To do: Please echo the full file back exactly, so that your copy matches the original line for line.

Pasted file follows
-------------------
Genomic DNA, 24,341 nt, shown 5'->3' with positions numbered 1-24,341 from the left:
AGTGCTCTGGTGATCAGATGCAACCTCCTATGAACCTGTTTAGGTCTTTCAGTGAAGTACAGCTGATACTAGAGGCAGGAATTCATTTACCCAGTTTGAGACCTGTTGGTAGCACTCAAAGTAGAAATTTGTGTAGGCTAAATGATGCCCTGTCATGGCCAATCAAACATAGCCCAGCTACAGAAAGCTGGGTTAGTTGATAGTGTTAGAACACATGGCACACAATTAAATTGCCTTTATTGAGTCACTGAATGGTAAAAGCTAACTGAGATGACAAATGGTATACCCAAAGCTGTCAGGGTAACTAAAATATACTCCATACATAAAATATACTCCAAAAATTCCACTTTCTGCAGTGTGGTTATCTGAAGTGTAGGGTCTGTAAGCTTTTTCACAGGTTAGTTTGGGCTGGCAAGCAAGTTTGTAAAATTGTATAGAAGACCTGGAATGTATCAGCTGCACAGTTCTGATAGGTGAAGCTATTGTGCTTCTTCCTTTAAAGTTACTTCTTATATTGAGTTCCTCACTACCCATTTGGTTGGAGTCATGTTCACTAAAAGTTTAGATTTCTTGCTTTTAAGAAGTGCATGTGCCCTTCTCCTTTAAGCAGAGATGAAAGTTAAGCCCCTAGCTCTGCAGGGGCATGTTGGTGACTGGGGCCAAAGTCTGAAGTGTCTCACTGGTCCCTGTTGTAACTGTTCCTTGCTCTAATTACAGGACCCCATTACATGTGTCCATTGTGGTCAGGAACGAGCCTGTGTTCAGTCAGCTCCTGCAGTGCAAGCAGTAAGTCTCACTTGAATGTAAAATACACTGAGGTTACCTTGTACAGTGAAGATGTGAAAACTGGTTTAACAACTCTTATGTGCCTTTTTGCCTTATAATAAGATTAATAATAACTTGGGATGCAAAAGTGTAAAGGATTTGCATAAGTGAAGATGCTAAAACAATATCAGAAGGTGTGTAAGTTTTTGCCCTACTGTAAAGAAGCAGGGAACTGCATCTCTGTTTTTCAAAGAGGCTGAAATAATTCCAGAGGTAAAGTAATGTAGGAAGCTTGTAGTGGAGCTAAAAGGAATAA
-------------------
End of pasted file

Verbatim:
Genomic DNA, 24,341 nt, shown 5'->3' with positions numbered 1-24,341 from the left:
AGTGCTCTGGTGATCAGATGCAACCTCCTATGAACCTGTTTAGGTCTTTCAGTGAAGTACAGCTGATACTAGAGGCAGGAATTCATTTACCCAGTTTGAGACCTGTTGGTAGCACTCAAAGTAGAAATTTGTGTAGGCTAAATGATGCCCTGTCATGGCCAATCAAACATAGCCCAGCTACAGAAAGCTGGGTTAGTTGATAGTGTTAGAACACATGGCACACAATTAAATTGCCTTTATTGAGTCACTGAATGGTAAAAGCTAACTGAGATGACAAATGGTATACCCAAAGCTGTCAGGGTAACTAAAATATACTCCATACATAAAATATACTCCAAAAATTCCACTTTCTGCAGTGTGGTTATCTGAAGTGTAGGGTCTGTAAGCTTTTTCACAGGTTAGTTTGGGCTGGCAAGCAAGTTTGTAAAATTGTATAGAAGACCTGGAATGTATCAGCTGCACAGTTCTGATAGGTGAAGCTATTGTGCTTCTTCCTTTAAAGTTACTTCTTATATTGAGTTCCTCACTACCCATTTGGTTGGAGTCATGTTCACTAAAAGTTTAGATTTCTTGCTTTTAAGAAGTGCATGTGCCCTTCTCCTTTAAGCAGAGATGAAAGTTAAGCCCCTAGCTCTGCAGGGGCATGTTGGTGACTGGGGCCAAAGTCTGAAGTGTCTCACTGGTCCCTGTTGTAACTGTTCCTTGCTCTAATTACAGGACCCCATTACATGTGTCCATTGTGGTCAGGAACGAGCCTGTGTTCAGTCAGCTCCTGCAGTGCAAGCAGTAAGTCTCACTTGAATGTAAAATACACTGAGGTTACCTTGTACAGTGAAGATGTGAAAACTGGTTTAACAACTCTTATGTGCCTTTTTGCCTTATAATAAGATTAATAATAACTTGGGATGCAAAAGTGTAAAGGATTTGCATAAGTGAAGATGCTAAAACAATATCAGAAGGTGTGTAAGTTTTTGCCCTACTGTAAAGAAGCAGGGAACTGCATCTCTGTTTTTCAAAGAGGCTGAAATAATTCCAGAGGTAAAGTAATGTAGGAAGCTTGTAGTGGAGCTAAAAGGAATAA